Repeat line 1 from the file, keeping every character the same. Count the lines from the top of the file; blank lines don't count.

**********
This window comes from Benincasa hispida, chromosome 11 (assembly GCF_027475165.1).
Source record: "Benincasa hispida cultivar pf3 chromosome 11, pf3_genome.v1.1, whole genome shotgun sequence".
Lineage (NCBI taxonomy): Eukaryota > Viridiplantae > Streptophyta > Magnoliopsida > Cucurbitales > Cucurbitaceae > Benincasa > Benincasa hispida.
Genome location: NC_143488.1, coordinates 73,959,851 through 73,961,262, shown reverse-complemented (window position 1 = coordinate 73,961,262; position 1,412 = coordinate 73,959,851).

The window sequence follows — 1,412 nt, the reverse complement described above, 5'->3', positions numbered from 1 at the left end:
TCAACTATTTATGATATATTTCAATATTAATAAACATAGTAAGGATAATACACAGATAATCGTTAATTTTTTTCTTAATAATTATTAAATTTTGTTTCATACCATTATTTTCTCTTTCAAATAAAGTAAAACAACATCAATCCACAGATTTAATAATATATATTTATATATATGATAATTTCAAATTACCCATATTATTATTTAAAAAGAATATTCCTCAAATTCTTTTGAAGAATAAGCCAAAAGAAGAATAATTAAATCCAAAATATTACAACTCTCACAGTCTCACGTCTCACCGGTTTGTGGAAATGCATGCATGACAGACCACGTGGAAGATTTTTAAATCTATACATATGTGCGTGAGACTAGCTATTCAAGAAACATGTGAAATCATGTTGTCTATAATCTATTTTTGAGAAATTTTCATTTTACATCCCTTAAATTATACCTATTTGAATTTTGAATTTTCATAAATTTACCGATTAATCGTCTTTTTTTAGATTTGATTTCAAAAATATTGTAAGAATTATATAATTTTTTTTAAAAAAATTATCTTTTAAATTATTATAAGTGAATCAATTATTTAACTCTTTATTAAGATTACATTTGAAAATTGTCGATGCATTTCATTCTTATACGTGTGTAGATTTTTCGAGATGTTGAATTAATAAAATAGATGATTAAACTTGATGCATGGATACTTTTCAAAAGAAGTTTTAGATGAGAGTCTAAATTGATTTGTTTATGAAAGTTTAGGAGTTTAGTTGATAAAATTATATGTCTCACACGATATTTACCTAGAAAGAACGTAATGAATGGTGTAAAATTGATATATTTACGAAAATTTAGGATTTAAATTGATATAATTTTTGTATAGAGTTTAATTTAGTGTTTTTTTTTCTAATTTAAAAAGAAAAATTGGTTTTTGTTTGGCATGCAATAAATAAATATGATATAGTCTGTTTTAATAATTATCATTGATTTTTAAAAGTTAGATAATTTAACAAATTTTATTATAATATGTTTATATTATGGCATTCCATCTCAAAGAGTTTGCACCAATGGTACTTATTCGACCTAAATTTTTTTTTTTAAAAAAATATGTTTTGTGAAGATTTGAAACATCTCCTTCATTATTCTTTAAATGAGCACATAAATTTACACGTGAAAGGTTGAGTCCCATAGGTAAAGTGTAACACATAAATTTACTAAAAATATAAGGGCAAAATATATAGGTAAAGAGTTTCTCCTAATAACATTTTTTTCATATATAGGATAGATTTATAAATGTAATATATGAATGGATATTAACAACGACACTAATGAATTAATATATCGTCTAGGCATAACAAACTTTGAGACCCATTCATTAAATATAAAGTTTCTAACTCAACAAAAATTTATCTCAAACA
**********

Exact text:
This window comes from Benincasa hispida, chromosome 11 (assembly GCF_027475165.1).